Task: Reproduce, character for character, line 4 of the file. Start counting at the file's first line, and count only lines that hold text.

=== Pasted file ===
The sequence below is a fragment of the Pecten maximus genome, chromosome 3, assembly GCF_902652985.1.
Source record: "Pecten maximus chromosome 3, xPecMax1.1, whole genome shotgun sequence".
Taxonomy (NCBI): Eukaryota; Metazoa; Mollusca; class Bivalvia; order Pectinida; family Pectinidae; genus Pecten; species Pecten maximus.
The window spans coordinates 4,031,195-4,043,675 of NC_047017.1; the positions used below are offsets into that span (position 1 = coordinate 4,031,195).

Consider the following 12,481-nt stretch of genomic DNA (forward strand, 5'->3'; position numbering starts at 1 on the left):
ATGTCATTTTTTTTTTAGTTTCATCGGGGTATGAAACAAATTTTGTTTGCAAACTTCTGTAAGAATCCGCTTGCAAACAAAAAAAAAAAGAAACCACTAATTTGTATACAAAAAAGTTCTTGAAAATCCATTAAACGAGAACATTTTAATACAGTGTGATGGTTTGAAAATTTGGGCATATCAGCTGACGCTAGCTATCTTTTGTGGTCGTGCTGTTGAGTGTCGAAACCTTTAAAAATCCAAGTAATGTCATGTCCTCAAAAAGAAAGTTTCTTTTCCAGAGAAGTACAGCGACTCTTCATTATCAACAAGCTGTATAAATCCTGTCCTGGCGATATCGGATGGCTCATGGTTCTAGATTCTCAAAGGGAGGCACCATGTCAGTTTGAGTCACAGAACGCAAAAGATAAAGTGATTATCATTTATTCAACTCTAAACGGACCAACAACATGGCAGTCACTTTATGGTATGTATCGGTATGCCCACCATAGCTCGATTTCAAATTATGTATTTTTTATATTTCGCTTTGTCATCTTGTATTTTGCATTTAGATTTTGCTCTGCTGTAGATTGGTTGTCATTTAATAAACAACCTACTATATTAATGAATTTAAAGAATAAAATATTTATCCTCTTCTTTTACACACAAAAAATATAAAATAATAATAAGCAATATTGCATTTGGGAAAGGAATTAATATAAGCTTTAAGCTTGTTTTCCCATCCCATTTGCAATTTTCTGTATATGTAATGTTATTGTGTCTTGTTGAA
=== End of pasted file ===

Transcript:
The window spans coordinates 4,031,195-4,043,675 of NC_047017.1; the positions used below are offsets into that span (position 1 = coordinate 4,031,195).